I was reminded again what a odd world we live online.
Be careful what you put in cyberspace seems to a common reminder. I have come across this little bit of advice more since beginning my teacher education program. Just recently, an assignment for pre-service teachers to explore adolescent online neighborhoods sparked debate within my cohort.
"What happens when my boss sees that I went to a teen girl website?"
Well, since your education is currently separate from your work place, nothing, since you shouldn't be doing it on work time.
"So I'm supposed to go into some chat room and start talking to kids, but tell them I'm a teacher? That just sounds stupid."
Yes, be upfront about who you are and what you're doing in such an online environment. This is really only a problem if you intend to solicit something inappropriate, sell something illegal, or otherwise hit on one of the kids you talk to. Are you, pre-service teacher, planning on doing any of these things in the course of completing the assignment? Hopefully not. Probably not.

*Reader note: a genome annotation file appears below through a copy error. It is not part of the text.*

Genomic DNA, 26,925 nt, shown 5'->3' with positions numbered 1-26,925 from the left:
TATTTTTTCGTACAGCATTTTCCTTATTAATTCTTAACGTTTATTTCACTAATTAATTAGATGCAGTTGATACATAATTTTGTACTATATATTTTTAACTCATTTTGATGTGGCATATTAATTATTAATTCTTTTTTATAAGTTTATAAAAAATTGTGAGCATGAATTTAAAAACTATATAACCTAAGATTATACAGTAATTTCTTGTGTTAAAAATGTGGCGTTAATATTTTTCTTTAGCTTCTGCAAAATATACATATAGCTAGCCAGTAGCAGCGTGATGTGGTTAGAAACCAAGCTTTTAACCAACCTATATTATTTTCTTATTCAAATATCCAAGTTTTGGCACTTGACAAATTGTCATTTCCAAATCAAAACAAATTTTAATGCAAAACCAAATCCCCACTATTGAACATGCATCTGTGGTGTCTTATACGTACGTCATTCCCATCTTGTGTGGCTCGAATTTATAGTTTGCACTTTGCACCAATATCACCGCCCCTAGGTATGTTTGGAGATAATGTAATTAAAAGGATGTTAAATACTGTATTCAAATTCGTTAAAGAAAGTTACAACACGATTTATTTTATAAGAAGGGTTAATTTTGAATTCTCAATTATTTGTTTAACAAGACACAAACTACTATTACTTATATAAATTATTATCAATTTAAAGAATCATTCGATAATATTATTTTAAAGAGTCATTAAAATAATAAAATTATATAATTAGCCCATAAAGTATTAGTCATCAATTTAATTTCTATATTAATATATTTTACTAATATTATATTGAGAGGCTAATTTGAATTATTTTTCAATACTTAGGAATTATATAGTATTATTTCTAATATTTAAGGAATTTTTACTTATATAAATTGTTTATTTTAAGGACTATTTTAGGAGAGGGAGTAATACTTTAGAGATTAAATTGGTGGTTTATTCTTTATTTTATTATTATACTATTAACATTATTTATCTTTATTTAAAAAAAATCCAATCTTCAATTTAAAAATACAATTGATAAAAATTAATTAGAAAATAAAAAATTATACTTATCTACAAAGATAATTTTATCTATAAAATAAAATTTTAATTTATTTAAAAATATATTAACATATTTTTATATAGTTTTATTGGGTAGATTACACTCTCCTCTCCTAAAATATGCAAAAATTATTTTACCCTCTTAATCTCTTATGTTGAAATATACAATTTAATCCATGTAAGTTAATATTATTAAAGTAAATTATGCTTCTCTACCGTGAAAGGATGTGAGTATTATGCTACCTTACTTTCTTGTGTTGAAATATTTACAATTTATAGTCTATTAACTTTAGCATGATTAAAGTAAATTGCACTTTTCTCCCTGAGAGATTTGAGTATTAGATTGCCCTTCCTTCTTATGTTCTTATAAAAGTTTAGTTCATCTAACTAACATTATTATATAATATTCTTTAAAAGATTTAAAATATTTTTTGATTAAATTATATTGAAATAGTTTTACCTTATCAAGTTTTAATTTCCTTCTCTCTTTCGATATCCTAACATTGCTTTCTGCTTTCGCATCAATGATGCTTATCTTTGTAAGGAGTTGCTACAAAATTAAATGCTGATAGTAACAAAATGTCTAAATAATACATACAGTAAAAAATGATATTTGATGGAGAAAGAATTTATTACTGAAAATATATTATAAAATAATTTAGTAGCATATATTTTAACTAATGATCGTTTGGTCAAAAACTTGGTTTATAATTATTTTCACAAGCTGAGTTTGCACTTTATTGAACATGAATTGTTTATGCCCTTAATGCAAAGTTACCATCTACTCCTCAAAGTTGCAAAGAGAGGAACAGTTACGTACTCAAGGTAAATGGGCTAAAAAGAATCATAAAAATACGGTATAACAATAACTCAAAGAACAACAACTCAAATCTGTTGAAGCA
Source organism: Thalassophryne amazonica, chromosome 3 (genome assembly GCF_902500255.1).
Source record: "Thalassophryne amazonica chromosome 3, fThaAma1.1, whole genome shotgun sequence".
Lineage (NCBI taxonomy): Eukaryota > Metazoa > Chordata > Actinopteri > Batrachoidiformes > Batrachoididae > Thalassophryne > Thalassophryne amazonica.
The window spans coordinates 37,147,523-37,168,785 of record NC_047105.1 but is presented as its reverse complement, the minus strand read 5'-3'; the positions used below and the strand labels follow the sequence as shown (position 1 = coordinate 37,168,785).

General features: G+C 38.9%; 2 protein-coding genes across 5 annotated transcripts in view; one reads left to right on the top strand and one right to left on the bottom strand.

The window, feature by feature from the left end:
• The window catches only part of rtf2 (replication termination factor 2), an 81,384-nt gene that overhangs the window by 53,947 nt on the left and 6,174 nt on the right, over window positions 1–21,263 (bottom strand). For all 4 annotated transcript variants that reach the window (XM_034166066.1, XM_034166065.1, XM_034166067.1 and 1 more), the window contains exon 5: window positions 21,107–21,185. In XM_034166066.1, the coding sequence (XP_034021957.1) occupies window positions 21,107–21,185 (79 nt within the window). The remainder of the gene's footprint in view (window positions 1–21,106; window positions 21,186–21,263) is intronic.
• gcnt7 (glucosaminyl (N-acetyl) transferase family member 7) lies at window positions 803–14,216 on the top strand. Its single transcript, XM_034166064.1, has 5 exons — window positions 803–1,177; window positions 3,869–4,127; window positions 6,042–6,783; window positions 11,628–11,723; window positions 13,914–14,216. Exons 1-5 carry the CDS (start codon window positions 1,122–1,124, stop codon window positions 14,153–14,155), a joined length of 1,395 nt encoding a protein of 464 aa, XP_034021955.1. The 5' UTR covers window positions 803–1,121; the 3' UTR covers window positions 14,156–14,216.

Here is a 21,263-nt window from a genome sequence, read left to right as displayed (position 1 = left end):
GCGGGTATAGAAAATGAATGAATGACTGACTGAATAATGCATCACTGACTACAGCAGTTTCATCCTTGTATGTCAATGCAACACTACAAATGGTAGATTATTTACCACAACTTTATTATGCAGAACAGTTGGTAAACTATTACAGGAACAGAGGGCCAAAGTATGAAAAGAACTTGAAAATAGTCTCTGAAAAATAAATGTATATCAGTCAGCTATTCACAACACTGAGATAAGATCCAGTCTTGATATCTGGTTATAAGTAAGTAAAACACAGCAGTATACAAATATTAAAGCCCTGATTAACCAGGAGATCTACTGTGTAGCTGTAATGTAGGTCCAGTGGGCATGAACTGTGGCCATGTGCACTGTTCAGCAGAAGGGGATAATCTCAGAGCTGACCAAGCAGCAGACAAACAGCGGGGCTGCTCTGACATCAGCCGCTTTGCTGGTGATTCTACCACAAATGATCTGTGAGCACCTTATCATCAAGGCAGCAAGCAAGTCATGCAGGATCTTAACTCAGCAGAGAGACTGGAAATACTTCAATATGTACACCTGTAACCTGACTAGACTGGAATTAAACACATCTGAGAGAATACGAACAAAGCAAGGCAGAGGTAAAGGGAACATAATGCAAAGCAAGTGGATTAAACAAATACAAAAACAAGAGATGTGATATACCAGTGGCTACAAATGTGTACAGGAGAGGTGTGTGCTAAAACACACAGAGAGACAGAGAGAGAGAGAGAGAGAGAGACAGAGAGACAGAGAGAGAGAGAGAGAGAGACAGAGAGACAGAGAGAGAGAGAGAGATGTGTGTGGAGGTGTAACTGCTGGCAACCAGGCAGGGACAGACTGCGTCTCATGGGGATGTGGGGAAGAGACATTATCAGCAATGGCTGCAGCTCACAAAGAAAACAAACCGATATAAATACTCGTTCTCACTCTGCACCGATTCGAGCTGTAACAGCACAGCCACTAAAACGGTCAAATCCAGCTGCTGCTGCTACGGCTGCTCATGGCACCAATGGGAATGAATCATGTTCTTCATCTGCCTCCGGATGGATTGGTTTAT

I was struck with how often this concern came up: that being "seen" online would be worse than being seen in person. If you were having a similar conversation with students in the classroom, at a youth gathering, or for the mall in that matter, the concern wouldn't be the same.
I think more important is the idea that you are somehow different online than you are in "real life." Although I keep this blog semi-anonymous (I do hand out the address to friends, coworkers and others that show interest, and they therefore can connect my identity to the things I catalog here) I am no different. I am emotional, sarcastic, direct, blunt, humorous, scathing at times, and I am just the same in person. I have no problem defending the musing and rambling that takes place here if it were to ever be regarded as in appropriate, whether personally or professionally.